Gradually Violet’s additional super soldier training emerges as a beacon of hope that might guide us back towards the story. This account is something of a repetition of the army training, but the different philosophy of the recruits allows the reader to mark some progress. However, if you aren’t keen on violence and its glorification, this is where the book becomes an uncomfortable read. Whereas in the opening, the mechanical tone and distant narration seemed to have a deeper subtext of social comment and a relationship with Violet’s disturbed mind, the meticulous detail here is embraced and relished in a way that feels unsettling. Instead of exploring the crack in Violet’s psyche as we did to begin with, her tendencies are legitimised, which is troubling as it contradicts the earlier subtext and speaks toward the writer’s intention.
However, this isn’t to say the writing is entirely intentional or clear cut in this. Instead it remains exhaustive, showing in meticulous detail during the sparring scenes and telling during the various training adventures. This is where the balance is also wrong. The adventures are what we want to be involved in, the training is overwritten detail. The few fleeting moments where we come close to reversing this, such as the test in the bar, we’re left feeling cheated when nothing actually happens, although in the next sequence when something does, Bach drops back into telling the story at a distance once again, further frustrating the issue.
When this second bout of training is complete we finally move on to the missions Violet and her new team will undertake. Bach continues the exhaustive super soldier mil-sim narration, but at least now we’re immersed in the situations. This is dark glorified action with trivialised consequence. At one point Violet feels bad for hesitating and letting two people die, but it’s all about her failings, not the victims or their families. A real opportunity to return to the moment at the beginning of the story and relate the ?ber characters back to their humanity is lost.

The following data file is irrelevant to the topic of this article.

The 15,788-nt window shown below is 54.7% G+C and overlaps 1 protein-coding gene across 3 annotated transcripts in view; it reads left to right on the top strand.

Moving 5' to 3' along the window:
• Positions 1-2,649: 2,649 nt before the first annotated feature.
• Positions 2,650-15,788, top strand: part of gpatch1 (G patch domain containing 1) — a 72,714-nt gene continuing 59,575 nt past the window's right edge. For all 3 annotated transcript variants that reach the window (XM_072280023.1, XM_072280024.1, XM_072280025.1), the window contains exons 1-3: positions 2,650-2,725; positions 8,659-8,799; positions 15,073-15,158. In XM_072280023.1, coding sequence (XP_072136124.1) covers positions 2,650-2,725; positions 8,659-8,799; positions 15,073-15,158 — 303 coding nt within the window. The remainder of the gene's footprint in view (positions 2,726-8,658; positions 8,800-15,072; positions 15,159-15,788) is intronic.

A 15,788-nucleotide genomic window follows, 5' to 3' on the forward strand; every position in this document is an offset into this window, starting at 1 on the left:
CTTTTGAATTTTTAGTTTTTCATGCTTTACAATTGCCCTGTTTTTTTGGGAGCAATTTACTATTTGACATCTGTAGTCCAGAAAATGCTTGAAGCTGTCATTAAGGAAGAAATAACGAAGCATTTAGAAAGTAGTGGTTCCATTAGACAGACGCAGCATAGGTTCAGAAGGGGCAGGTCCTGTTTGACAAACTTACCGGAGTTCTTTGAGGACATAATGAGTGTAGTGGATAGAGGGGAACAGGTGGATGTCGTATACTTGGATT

After this, the book settles into its trappings as a special operations action story. The lack of social consequence or conscious is a good reflection of a computer game as Violet and her companions progress through the levels towards her contradictorily clinical attempt at revenge and then beyond it to the main plot involving a traitor and stolen weapons. From this point, Valhalla has decided on its identity and there are things to like about Bach’s writing. The detail of the prior sections has made us passingly familiar with the majority of his future tech and setting. However the emptiness that achievement of the objective provides us with a hint towards a deeper engagement again and the plot takes another turn towards personal intimacy and relationships amidst the super soldiers. The narrative remains thick, with brick-like paragraphs delivering chunks of tell, interspersed with moments of show as respite. The conclusion sets up a sequel, but with enough payoff for this novel to end.
Valhalla is a niche read. It is clear this kind of story and style of writing will have fans who will lap up the super soldier action adventure premise, but the opening promises more.
Written on 17th May 2015 by Allen Stroud.